SNM’s 2010 Image of the Year illustrates the potential of hybrid molecular imaging to provide precise information about the location and function of a condition known as “hyperparathyroidism.” Researchers selected this image from more than 1,500 studies presented over the course of four days during SNM’s 57th Annual Meeting in Salt Lake City.
“Each year, SNM chooses an image that exemplifies the most cutting-edge molecular imaging research today, as well as illustrates the potential of molecular imaging to provide physicians with a critical component for the detection and diagnosis of disease,” said Michael M. Graham, Ph.D., M.D., immediate past-president of SNM. “This year’s Image of the Year provides an example of a novel imaging presentation, using a combination of single photon emission computed tomography (SPECT) with high resolution CT angiography, which pinpoints the abnormally functioning parathyroid adenoma and the arteries feeding it. With this information, physicians may be able determine the exact location and size of the abnormal gland and plan minimally invasive surgery that reduces operative time, thus improving patient care.”
The SNM Image of the Year shows the potential of fusion of high-resolution 3D anatomy with functional SPECT images to provide critical information to help physicians to diagnose and treat hyperparathyroidism, an endocrine disease that occurs when the parathyroid glands develop a small adenoma, a benign tumor that produces too much hormone and causes high levels of calcium in the blood. It is usually treated by invasive, exploratory surgery. Using fusion images, physicians can obtain detailed information about the anatomical localization, blood supply and metabolism of the overactive parathyroid adenoma.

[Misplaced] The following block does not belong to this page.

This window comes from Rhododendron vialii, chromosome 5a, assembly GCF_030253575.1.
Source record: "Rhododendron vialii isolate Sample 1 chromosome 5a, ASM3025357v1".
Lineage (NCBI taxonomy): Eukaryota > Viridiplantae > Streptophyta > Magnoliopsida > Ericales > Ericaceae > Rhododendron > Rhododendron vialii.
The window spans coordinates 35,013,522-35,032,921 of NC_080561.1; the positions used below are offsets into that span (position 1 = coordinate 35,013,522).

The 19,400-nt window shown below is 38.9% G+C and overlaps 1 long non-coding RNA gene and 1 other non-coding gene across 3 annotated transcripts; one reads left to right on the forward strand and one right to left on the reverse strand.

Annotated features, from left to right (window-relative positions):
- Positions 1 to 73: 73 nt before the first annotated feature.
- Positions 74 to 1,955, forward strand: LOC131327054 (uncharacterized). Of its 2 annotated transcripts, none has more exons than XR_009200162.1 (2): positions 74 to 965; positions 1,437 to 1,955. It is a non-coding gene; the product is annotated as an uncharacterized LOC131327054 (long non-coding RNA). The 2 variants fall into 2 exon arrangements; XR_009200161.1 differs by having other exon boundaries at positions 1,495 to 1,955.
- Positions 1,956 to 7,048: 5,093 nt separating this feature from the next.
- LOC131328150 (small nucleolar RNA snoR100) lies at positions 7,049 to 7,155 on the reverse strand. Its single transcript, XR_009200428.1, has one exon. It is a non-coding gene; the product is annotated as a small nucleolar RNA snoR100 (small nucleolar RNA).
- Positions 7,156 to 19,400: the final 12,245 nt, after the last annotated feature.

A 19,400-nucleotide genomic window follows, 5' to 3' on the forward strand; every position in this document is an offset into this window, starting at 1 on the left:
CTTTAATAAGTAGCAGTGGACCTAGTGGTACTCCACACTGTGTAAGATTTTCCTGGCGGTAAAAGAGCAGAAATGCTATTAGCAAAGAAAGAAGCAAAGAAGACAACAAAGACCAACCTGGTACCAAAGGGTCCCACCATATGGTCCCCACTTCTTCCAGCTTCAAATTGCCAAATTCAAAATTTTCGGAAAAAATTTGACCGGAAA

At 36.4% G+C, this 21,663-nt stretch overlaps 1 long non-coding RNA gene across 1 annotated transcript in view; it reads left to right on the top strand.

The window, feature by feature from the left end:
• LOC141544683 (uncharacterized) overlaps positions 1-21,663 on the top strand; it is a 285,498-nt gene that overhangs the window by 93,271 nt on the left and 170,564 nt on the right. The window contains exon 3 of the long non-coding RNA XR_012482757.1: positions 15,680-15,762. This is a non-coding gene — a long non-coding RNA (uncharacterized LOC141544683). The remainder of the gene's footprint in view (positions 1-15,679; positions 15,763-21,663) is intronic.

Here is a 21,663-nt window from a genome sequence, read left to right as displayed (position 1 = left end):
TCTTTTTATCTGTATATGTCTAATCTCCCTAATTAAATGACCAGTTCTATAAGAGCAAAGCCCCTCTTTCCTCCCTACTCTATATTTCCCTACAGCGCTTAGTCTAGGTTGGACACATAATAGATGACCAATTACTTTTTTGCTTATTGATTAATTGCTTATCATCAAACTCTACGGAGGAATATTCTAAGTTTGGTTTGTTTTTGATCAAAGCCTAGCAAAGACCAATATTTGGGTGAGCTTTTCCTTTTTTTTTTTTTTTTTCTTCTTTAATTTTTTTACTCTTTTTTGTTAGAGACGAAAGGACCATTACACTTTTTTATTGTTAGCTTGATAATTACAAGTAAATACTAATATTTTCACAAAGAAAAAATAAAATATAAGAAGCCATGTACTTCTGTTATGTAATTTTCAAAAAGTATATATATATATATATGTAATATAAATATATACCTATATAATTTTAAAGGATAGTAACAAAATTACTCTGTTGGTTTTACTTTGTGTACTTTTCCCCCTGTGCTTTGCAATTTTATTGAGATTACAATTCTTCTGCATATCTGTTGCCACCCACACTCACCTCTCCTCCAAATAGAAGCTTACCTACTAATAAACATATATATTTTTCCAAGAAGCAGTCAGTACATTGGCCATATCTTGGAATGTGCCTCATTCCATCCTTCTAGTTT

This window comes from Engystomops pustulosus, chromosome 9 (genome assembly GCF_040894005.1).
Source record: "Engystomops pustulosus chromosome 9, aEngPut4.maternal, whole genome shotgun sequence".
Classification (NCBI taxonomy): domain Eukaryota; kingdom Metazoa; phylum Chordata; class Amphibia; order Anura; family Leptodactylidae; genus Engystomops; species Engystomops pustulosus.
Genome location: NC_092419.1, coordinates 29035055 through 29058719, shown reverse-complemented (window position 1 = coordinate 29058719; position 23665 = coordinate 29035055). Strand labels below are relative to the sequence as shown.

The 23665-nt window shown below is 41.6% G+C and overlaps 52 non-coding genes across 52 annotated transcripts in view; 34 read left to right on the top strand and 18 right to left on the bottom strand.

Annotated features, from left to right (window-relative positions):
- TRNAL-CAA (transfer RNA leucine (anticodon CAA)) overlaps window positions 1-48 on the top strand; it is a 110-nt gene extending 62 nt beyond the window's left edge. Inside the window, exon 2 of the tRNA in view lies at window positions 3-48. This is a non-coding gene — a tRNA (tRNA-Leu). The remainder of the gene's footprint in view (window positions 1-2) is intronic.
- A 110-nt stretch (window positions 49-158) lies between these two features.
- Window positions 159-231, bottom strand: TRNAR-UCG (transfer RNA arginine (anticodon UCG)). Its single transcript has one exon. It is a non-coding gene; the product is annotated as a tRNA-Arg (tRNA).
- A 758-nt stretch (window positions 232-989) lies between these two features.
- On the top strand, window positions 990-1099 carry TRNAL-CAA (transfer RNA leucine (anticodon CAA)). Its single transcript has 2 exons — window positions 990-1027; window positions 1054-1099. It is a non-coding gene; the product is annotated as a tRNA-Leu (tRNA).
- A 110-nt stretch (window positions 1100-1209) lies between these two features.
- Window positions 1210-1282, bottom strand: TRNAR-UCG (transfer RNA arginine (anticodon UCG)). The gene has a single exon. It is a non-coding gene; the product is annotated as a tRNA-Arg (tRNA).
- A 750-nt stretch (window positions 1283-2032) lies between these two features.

In this study, researchers scanned 31 patients with symptoms of primary hyperparathyroidism using a nuclear medicine technique called MIBI, combined with SPECT and multidetector computed tomography (MDCT). Researchers obtained thin-slice multiplanar reconstruction images of the neck using a 64-row MDCT with contrast enhancement. When the enlarged gland was successfully identified, volume-rendered images of the thyroid and parathyroid with feeding arteries were generated. Then, 2- and 3-dimensional fusion images were also obtained using dedicated workstations. The diagnostic value of 3-dimensional SPECT/CT fusion images was compared with those by MIBI SPECT alone and by ultrasound. The study shows that the hybrid molecular imaging technique was more effective than single modality scanning alone.
A total of 34 glands were identified by surgery. SPECT/CT fusion image, MIBI SPECT and ultrasound identified 32 (94%), 27 (79%) and 27 (79%) adenomas, respectively. The fusion imaging technique identified five glands that were missed by ultrasound and MIBI SPECT. The fusion images successfully showed feeding arteries in 29 adenomas. With the use of fusion images for navigation, preliminary results in eight patients showed that operation time is decreased by approximately 82% compared to studies performed without fusion images.